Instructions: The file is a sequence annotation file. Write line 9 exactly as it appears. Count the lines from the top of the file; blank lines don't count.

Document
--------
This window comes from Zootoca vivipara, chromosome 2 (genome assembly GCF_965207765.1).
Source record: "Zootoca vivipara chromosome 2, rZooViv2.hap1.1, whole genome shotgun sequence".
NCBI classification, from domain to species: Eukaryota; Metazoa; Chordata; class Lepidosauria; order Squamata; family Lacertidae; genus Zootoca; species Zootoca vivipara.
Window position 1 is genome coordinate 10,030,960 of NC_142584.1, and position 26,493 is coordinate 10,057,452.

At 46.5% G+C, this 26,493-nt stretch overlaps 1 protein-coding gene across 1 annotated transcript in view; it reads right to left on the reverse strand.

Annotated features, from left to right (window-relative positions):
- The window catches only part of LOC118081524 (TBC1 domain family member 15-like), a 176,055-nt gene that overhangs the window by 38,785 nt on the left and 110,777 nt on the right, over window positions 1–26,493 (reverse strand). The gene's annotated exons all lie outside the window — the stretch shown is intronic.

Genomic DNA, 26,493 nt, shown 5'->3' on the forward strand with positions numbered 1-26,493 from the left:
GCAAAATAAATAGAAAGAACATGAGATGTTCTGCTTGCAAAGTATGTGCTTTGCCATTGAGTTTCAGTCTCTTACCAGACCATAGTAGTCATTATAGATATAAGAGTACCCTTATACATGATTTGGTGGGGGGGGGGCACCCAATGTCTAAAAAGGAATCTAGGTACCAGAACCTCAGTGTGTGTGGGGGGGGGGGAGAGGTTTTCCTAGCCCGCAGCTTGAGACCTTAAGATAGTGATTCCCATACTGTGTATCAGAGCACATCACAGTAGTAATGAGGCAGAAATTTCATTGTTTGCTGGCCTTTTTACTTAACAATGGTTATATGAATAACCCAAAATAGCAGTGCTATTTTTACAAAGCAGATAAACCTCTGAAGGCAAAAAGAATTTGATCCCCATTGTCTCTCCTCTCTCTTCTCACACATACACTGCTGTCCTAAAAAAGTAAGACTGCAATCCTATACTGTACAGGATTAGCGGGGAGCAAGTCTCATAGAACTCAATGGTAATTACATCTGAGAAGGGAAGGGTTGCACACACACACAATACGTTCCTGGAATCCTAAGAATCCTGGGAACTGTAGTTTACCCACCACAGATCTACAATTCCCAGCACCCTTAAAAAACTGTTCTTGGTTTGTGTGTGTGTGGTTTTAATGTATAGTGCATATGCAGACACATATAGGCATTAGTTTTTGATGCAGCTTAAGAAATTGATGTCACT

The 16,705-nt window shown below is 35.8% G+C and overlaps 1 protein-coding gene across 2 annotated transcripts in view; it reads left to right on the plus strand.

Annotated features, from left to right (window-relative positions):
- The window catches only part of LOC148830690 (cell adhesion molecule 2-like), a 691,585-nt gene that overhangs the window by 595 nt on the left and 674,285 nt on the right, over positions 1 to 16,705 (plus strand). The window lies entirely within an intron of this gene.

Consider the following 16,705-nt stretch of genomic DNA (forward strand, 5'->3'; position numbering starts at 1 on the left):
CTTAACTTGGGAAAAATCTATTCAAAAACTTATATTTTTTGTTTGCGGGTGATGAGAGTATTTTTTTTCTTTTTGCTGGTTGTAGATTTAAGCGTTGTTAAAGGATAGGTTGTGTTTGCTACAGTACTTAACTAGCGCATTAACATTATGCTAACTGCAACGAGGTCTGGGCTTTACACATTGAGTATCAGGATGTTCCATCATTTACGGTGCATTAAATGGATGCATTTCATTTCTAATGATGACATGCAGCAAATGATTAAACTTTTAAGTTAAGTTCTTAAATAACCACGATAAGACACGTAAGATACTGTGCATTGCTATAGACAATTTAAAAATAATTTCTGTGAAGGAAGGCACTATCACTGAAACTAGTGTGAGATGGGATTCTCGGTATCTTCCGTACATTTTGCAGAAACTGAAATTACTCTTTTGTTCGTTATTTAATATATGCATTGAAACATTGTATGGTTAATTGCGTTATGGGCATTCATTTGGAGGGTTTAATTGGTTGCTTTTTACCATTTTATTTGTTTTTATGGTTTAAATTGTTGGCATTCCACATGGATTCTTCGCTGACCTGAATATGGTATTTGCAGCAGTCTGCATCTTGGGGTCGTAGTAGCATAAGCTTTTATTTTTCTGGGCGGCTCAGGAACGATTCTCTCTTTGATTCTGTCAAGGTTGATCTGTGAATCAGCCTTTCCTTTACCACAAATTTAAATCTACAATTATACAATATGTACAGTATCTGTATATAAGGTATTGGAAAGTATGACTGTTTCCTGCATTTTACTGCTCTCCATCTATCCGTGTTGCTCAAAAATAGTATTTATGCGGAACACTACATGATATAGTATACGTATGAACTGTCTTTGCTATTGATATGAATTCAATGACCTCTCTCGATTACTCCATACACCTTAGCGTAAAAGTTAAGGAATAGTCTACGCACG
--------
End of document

GCAAAATAAATAGAAAGAACATGAGATGTTCTGCTTGCAAAGTATGTGCTTTGCCATTGAGTTTCAGTCTCTTACCAGACCATAGTAGTCATTATAGATATAAGAGTACCCTTATACATGATTTGGTGGGGGGGGGGCACCCAATGTCTAAAAAGGAATCTAGGTACCAGAACCTCAGTGTGTGTGGGGGGGGGGGAGAGGTTTTCCTAGCCCGCAGCTTGAGACCTTAAGATAGTGATTCCCATACTGTGTATCAGAGCACATCACAGTAGTAATGAGGCAGAAATTTCATTGTTTGCTGGCCTTTTTACTTAACAATGGTTATATGAATAACCCAAAATAGCAGTGCTATTTTTACAAAGCAGATAAACCTCTGAAGGCAAAAAGAATTTGATCCCCATTGTCTCTCCTCTCTCTTCTCACACATACACTGCTGTCCTAAAAAAGTAAGACTGCAATCCTATACTGTACAGGATTAGCGGGGAGCAAGTCTCATAGAACTCAATGGTAATTACATCTGAGAAGGGAAGGGTTGCACACACACACAATACGTTCCTGGAATCCTAAGAATCCTGGGAACTGTAGTTTACCCACCACAGATCTACAATTCCCAGCACCCTTAAAAAACTGTTCTTGGTTTGTGTGTGTGTGGTTTTAATGTATAGTGCATATGCAGACACATATAGGCATTAGTTTTTGATGCAGCTTAAGAAATTGATGTCACT